Move Fast and Break Things will challenge your views about free-market economics, digital disruption, antitrust regulation, industry consolidation and whether the internet is as positive for society as was hoped. What intrigues me about Taplin and his book is the combination of thoughtful argument, individual passion for the subject and marvelous storytelling by an observer who has lived through the digital disruption of his industry. Taplin isn’t bitter; he’s prospered and succeeded. Yet he clearly fears something important is being sacrificed in the digital revolution.

Taplin believes that artists and content creators have suffered at the hands of the digital platform providers, making society the loser. He argues that government funding created the internet revolution, yet the returns of those investments are being earned by a few individuals.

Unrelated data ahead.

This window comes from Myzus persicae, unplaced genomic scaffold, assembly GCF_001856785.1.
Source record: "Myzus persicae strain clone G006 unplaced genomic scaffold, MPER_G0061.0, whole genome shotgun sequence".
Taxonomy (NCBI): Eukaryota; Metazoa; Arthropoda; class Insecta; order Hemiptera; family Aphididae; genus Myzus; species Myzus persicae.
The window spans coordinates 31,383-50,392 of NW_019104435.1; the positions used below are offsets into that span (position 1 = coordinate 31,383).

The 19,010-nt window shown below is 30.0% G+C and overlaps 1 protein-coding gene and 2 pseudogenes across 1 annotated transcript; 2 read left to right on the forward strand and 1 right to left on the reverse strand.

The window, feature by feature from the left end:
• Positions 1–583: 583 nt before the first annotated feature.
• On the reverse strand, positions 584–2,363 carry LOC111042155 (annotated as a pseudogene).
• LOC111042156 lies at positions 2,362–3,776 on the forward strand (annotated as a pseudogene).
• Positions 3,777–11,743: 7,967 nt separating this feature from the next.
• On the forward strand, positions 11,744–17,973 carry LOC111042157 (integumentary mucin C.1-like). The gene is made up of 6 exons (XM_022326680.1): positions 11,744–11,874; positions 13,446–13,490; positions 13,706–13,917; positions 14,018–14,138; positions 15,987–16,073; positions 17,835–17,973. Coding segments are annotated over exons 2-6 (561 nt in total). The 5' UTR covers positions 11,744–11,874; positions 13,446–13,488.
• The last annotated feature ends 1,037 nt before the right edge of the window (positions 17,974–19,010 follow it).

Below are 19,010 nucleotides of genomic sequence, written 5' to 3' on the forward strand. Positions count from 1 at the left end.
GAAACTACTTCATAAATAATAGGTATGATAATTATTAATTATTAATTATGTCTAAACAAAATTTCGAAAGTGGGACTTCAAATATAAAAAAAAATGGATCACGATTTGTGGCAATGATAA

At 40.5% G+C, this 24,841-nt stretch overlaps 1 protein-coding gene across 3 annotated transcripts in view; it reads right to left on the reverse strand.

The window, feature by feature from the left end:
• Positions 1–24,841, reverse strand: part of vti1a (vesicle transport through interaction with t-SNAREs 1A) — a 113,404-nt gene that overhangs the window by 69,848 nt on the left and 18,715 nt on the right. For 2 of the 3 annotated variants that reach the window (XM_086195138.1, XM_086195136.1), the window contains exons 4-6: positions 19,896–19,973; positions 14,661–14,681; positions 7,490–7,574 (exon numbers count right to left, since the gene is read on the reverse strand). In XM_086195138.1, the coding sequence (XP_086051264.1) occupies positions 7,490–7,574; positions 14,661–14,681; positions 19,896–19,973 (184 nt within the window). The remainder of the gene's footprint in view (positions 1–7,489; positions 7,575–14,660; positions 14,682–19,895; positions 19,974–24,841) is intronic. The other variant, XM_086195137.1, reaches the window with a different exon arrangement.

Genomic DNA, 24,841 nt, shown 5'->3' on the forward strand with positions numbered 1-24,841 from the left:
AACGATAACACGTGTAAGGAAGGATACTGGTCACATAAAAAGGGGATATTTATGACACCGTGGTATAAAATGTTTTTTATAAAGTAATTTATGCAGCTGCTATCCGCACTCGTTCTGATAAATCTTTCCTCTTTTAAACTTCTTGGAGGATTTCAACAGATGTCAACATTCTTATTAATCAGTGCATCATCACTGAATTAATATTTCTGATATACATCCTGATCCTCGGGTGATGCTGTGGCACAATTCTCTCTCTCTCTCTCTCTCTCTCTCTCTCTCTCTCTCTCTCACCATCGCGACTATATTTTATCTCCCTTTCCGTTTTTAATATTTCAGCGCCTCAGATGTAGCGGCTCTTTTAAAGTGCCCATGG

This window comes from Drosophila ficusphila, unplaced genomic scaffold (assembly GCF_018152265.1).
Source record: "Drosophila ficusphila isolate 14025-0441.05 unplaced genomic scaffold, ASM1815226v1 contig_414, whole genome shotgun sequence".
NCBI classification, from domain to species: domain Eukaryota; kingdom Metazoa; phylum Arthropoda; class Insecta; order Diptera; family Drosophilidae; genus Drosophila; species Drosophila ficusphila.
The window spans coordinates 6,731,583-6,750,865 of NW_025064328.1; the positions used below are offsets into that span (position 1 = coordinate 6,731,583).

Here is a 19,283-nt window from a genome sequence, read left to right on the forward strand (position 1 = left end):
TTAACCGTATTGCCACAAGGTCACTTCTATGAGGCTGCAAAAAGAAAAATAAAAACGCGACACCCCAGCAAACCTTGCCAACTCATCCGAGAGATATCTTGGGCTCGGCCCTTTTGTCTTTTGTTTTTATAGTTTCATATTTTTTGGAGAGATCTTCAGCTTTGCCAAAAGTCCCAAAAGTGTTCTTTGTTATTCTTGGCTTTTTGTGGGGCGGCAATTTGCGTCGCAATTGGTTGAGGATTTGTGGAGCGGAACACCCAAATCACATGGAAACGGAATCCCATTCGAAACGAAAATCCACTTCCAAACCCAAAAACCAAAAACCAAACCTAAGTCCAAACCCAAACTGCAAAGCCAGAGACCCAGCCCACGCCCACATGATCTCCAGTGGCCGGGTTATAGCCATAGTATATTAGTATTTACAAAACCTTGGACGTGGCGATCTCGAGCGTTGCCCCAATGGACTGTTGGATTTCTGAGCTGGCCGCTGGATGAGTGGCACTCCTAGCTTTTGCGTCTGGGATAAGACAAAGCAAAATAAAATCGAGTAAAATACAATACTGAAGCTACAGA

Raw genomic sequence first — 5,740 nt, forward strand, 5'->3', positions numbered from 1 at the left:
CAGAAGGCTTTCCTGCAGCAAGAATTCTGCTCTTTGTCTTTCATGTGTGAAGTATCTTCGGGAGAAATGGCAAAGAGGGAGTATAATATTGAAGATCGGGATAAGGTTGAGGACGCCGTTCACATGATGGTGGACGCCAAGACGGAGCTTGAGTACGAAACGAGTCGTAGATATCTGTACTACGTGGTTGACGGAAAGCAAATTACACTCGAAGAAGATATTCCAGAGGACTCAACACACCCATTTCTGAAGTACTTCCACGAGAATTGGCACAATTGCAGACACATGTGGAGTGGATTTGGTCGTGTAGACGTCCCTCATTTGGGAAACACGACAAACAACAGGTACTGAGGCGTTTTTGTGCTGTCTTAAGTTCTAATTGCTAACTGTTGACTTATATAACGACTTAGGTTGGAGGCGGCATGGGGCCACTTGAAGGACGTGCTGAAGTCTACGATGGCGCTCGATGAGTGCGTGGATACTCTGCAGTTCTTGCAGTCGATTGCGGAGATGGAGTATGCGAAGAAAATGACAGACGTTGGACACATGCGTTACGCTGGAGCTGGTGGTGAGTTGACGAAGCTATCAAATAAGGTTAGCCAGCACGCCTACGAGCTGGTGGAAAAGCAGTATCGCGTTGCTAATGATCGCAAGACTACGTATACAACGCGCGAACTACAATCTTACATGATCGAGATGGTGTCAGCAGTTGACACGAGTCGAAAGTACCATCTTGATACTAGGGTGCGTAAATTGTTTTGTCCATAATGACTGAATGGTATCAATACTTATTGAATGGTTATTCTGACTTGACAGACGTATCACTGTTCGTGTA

Taplin began his career after graduating from Princeton University in 1969. He got a job working for Albert Grossman, one of the most influential managers in the music business at the time. He cut his teeth in the music and entertainment business as the tour manager for The Band. Taplin laments that power has unfairly shifted from the artists and producers of content to a small number of hyper-rich entrepreneurs. Where a musician might have made a reasonable living as a performer in years past, today’s technology, along with misguided public policy, has diminished and stripped power from the creators. Taplin believes society will suffer from this loss.

Taplin explains how our approach to copyright laws failed to support performers like the late Levon Helm of The Band. Unlike his bandmate Robbie Robertson, Helm received no credits for writing songs. Helm was purely a performer who earned royalties from the recordings of his performances until the internet arrived and file-sharing technology destroyed his income stream. While entrepreneurs argued that “content wants to be free,” Helm, suffering from throat cancer at age 70, had to return to the road and give performances to keep a roof over his head.